Report on visit to Asia Pacific Feminist Forum, Chiang Mai (Thailand)

As researchers in the CITIGEN network, our relationship with technology is deeply personal. While we may try to theorise, we do also experience it in intensely subjective ways. Sometimes, these personal experiences also shape and intersect with our political views; and sometimes, we easily lose track of how the political is omnipresent in the personal (sounding like an echo from the past??).  I was at the Asia Pacific Feminist Forum last week and it was good to connect with the many feminists from many walks of life. Kate, Philippa and I also did a CITIGEN workshop there. We had a room of about 15 people - women and men :) - and began with introductions and statements of our personal hunches around technology that i felt brought me great research insights through personal articulations of the workshop participants.

I shared stories from CITIGEN - and a big thanks to Kiko, Margarita, Binitha and Oiwan - for the wonderful resources shared with me.. that enabled me to make a presentation that was much more than just a string of stories.. or a set of 'findings'. We managed to get beyond as a group, to think of techno-social processes and if and how they can and do politicise gender and enable women's empowerment.

So here goes the report of the two and a half hours of workshopping!!

There was an expression of the downsides but many times intertwined with the upside. ..Worded as they were in personal terms, they also suggested new spaces and relationship structures mediated by digital technologies as contested  - "Wealth of information but difficult to verify, it is hard to know what is credible", "Governments can watch you", "It is scary how my identity can be stolen", "It disturbs me that work, knowledge and identities are commercialised as they become information in the hands of corporates, so how can we use it for democratic purposes but not get coopted?" , "In a consumerist society, technology is yet another product to be thrown away, but i am very excited that as they become accessible, people will have them. Digital radio will mean migrant workers in Hong Kong can have cheap access through smart phones.",  "As a columnist writing at 2 in the night, i can verify facts and dates and such; it is fantastic!" These were the many articulations of the essential ambivalences experienced in digital spaces.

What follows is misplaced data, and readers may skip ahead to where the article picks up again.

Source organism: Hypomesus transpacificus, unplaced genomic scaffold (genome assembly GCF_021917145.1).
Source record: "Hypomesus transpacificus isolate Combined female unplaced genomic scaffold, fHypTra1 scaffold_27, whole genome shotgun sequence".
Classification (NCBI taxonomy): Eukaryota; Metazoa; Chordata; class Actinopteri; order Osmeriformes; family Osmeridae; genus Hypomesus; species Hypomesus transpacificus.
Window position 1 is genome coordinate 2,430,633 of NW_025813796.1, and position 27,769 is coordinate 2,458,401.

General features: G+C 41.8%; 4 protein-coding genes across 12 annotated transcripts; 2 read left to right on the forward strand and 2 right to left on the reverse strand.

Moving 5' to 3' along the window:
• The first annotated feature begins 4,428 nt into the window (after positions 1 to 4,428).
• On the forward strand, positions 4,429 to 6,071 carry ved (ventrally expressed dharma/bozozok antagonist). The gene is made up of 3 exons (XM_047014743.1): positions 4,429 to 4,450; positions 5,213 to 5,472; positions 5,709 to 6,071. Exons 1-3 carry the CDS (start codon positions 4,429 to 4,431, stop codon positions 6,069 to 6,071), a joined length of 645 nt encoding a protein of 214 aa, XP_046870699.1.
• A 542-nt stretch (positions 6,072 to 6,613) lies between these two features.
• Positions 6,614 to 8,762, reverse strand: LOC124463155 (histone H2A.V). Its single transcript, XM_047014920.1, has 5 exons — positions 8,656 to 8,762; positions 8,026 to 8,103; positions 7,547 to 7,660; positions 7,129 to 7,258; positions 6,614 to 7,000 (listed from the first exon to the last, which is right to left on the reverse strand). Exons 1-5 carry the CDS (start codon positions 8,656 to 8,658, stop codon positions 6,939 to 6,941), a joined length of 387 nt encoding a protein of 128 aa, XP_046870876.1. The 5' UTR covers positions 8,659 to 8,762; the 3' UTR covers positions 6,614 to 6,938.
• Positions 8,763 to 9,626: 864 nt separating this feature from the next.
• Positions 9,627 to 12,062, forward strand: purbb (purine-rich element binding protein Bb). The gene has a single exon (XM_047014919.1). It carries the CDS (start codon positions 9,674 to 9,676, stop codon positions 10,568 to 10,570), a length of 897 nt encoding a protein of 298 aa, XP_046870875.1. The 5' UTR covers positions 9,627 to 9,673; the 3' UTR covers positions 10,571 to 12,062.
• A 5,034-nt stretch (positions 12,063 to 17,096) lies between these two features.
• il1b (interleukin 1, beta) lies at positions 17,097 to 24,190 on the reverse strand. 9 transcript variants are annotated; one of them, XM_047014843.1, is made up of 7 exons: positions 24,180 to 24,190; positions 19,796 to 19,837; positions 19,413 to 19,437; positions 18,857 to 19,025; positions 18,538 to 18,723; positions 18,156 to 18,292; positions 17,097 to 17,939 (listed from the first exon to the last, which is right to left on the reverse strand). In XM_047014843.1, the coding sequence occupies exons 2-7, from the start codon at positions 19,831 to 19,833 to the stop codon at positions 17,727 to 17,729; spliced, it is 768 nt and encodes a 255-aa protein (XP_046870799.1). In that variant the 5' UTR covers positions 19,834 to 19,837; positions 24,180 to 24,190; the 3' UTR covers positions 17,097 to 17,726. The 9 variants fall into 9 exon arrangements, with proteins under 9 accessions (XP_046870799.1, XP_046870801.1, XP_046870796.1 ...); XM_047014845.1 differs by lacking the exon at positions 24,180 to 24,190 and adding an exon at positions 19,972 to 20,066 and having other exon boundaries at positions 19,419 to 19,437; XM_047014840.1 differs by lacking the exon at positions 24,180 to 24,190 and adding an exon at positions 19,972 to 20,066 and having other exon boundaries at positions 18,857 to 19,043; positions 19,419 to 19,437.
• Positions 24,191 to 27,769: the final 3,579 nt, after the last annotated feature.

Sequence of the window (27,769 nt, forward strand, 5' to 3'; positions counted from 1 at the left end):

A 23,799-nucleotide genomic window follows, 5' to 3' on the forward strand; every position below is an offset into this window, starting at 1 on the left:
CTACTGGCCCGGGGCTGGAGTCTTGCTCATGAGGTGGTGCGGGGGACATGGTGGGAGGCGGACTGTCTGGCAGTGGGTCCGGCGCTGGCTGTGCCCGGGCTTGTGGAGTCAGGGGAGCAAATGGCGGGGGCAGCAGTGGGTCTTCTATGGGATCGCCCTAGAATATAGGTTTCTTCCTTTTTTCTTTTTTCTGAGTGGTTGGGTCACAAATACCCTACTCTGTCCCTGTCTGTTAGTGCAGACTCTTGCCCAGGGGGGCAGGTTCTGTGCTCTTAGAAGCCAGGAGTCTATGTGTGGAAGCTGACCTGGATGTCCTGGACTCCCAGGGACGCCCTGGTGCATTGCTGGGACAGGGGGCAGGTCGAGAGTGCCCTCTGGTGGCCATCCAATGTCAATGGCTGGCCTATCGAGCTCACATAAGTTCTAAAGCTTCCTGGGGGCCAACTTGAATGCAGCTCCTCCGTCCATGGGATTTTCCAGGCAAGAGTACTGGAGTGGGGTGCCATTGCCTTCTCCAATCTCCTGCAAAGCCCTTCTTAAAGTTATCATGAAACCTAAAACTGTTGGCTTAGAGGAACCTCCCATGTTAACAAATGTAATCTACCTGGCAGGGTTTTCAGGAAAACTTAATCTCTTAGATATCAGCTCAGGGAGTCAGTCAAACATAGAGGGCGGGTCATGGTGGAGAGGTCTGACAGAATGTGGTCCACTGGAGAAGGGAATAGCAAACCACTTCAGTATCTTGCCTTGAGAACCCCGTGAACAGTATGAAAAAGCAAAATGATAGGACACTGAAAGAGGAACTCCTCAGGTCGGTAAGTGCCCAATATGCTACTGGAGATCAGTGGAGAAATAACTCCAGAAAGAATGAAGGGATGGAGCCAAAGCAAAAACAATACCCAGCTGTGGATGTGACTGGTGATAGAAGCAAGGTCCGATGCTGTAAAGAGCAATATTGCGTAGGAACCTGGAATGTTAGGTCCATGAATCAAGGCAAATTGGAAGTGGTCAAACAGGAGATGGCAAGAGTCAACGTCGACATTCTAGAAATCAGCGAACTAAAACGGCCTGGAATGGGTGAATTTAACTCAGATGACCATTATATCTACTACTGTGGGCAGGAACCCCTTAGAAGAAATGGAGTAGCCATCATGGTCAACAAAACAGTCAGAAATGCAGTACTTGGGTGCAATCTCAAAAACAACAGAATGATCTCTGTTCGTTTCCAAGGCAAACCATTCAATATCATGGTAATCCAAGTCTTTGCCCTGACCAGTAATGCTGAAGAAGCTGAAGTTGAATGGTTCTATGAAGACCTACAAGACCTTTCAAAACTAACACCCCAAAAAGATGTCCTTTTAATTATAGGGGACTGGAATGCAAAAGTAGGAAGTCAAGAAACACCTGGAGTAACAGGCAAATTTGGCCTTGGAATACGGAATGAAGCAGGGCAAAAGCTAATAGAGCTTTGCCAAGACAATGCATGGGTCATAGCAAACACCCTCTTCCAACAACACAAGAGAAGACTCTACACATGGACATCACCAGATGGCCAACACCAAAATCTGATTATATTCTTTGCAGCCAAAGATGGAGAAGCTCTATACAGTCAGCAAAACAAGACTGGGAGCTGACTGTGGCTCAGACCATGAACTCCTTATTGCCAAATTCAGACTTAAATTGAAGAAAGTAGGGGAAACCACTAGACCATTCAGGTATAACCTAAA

The relevance for the movements was expressed in the "boundarylessness of technology" making connections to personal, intimate spaces as well as to allies (not always replacing the actual physical, face to face power of connection) possible - "It is a strategy for movement building. One female sex worker said that having a computer made her feel as smart as a man ! The power to negotiate inclusion means a lot!" ; "We use digital technologies for campaigns and advocacy. While Face Book and mobiles have been a source of instant information from Burma (for me because i live here in Thailand), many times you are overwhelmed and you dont know how to act. And again, inside Burma, it is very difficult."; "For marriage migrants from the Philippines in Korea, the internet allows greater autonomy to manage their geographically segmented private spheres and to participate in decisions of the household they have left behind. Would this be a Hobson's choice in a sense or true citizenship is perhaps a question that arises."

There was unanimity that while digital spaces can provide the scaffolding for political action, "texting is not the same as mobilising people into action".  We were also reminded by a few in the room that "even now access to infrastructure is still a very urban phenomenon"

We discussed the nature of democratisation of knowledge and power and the way network society needs to be grasped for feminist agenda setting.